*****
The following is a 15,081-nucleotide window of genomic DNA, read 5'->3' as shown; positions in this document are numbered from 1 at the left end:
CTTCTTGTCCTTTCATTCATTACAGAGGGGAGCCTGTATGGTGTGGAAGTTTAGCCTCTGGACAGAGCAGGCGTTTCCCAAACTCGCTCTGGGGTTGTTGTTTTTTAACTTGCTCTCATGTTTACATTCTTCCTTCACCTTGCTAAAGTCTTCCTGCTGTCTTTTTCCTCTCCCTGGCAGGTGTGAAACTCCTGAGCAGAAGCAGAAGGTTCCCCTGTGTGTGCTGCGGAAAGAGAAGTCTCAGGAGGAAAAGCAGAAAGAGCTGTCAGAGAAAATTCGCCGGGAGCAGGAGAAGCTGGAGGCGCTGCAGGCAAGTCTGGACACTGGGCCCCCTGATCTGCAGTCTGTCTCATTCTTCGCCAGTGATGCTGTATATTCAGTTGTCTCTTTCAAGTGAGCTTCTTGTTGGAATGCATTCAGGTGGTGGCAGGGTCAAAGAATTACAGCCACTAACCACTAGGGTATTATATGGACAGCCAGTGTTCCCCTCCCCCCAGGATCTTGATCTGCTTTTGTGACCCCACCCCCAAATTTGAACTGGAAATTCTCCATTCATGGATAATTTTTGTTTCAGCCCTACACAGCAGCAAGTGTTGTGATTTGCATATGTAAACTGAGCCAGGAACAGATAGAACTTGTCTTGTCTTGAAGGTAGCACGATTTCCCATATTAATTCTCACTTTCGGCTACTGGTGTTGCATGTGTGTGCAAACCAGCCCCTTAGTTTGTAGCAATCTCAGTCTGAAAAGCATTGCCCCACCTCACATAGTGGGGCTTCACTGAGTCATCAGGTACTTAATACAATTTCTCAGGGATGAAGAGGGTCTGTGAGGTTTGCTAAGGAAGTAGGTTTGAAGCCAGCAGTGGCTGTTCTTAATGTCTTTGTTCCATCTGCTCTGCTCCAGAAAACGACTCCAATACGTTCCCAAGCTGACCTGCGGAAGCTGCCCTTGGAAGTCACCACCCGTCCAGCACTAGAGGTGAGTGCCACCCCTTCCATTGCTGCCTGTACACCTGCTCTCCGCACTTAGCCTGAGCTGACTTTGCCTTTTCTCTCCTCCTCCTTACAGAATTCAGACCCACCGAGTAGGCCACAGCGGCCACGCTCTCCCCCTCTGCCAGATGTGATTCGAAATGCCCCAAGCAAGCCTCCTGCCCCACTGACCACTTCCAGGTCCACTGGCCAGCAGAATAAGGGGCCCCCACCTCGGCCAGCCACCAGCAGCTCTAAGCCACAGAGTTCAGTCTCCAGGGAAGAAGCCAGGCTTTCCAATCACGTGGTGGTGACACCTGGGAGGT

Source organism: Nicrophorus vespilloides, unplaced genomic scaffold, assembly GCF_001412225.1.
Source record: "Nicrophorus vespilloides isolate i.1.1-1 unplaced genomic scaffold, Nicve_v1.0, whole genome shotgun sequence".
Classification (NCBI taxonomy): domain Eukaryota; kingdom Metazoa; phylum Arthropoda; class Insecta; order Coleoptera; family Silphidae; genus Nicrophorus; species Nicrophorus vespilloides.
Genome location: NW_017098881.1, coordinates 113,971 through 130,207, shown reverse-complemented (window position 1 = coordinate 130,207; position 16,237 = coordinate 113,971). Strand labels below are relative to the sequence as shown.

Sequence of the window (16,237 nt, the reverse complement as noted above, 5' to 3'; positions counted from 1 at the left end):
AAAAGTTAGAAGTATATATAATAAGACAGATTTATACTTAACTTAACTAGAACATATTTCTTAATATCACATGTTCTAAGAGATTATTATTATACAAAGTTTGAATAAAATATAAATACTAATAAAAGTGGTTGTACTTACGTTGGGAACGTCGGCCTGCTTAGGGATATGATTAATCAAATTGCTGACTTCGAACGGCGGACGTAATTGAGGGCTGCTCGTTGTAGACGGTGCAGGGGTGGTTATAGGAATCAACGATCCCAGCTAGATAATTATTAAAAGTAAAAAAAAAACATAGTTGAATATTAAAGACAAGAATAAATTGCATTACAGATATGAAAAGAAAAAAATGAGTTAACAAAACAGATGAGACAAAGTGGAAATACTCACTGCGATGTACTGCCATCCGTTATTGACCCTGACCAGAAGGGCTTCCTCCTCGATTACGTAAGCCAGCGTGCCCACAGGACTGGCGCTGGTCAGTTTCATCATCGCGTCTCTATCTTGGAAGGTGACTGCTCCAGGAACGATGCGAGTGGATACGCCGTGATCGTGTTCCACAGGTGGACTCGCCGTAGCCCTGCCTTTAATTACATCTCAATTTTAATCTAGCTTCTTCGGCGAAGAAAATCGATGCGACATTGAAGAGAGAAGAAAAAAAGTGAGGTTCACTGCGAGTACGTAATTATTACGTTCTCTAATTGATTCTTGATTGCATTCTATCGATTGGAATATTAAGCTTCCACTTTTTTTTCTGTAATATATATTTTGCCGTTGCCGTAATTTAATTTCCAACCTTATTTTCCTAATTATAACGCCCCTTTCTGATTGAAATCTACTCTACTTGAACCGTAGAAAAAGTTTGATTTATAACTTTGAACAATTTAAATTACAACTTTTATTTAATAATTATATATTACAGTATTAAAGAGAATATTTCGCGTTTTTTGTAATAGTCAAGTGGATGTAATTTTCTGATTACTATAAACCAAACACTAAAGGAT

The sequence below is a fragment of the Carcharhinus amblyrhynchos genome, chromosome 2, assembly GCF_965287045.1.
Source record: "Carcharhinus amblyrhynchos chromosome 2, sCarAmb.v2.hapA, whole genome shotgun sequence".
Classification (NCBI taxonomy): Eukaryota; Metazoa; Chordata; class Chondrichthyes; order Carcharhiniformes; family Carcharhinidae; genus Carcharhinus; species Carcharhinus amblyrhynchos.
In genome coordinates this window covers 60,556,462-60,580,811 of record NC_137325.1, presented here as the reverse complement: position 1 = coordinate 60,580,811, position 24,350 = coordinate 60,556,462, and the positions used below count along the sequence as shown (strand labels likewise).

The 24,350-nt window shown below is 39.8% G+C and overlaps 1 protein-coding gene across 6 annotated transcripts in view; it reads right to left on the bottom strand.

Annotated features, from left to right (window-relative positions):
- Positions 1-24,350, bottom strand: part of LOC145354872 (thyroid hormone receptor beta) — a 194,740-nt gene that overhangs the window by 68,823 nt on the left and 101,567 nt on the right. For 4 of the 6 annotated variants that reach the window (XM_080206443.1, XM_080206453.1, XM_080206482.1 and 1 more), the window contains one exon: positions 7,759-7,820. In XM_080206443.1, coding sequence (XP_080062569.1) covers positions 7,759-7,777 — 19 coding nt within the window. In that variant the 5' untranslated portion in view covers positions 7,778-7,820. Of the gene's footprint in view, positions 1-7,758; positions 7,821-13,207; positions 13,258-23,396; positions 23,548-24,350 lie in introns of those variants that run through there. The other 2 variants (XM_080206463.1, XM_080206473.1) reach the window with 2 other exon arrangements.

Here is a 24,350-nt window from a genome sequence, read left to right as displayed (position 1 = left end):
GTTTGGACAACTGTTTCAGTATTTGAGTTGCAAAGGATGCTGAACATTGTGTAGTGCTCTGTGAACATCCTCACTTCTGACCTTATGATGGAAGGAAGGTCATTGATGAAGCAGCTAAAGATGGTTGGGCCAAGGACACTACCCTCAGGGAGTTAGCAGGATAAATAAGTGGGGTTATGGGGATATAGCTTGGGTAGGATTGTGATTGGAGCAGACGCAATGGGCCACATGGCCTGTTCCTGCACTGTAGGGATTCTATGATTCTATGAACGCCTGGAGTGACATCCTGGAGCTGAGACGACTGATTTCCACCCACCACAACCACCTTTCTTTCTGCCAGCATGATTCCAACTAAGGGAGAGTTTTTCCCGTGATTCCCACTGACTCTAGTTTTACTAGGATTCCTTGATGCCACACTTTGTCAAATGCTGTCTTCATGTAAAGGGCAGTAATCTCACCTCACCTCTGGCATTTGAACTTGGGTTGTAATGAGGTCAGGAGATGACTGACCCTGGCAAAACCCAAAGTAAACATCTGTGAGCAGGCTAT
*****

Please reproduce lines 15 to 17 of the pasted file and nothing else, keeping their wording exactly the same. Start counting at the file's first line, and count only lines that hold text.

- Positions 1-24,350, bottom strand: part of LOC145354872 (thyroid hormone receptor beta) — a 194,740-nt gene that overhangs the window by 68,823 nt on the left and 101,567 nt on the right. For 4 of the 6 annotated variants that reach the window (XM_080206443.1, XM_080206453.1, XM_080206482.1 and 1 more), the window contains one exon: positions 7,759-7,820. In XM_080206443.1, coding sequence (XP_080062569.1) covers positions 7,759-7,777 — 19 coding nt within the window. In that variant the 5' untranslated portion in view covers positions 7,778-7,820. Of the gene's footprint in view, positions 1-7,758; positions 7,821-13,207; positions 13,258-23,396; positions 23,548-24,350 lie in introns of those variants that run through there. The other 2 variants (XM_080206463.1, XM_080206473.1) reach the window with 2 other exon arrangements.

Here is a 24,350-nt window from a genome sequence, read left to right as displayed (position 1 = left end):
GTTTGGACAACTGTTTCAGTATTTGAGTTGCAAAGGATGCTGAACATTGTGTAGTGCTCTGTGAACATCCTCACTTCTGACCTTATGATGGAAGGAAGGTCATTGATGAAGCAGCTAAAGATGGTTGGGCCAAGGACACTACCCTCAGGGAGTTAGCAGGATAAATAAGTGGGGTTATGGGGATATAGCTTGGGTAGGATTGTGATTGGAGCAGACGCAATGGGCCACATGGCCTGTTCCTGCACTGTAGGGATTCTATGATTCTATGAACGCCTGGAGTGACATCCTGGAGCTGAGACGACTGATTTCCACCCACCACAACCACCTTTCTTTCTGCCAGCATGATTCCAACTAAGGGAGAGTTTTTCCCGTGATTCCCACTGACTCTAGTTTTACTAGGATTCCTTGATGCCACACTTTGTCAAATGCTGTCTTCATGTAAAGGGCAGTAATCTCACCTCACCTCTGGCATTTGAACTTGGGTTGTAATGAGGTCAGGAGATGACTGACCCTGGCAAAACCCAAAGTAAACATCTGTGAGCAGGCTAT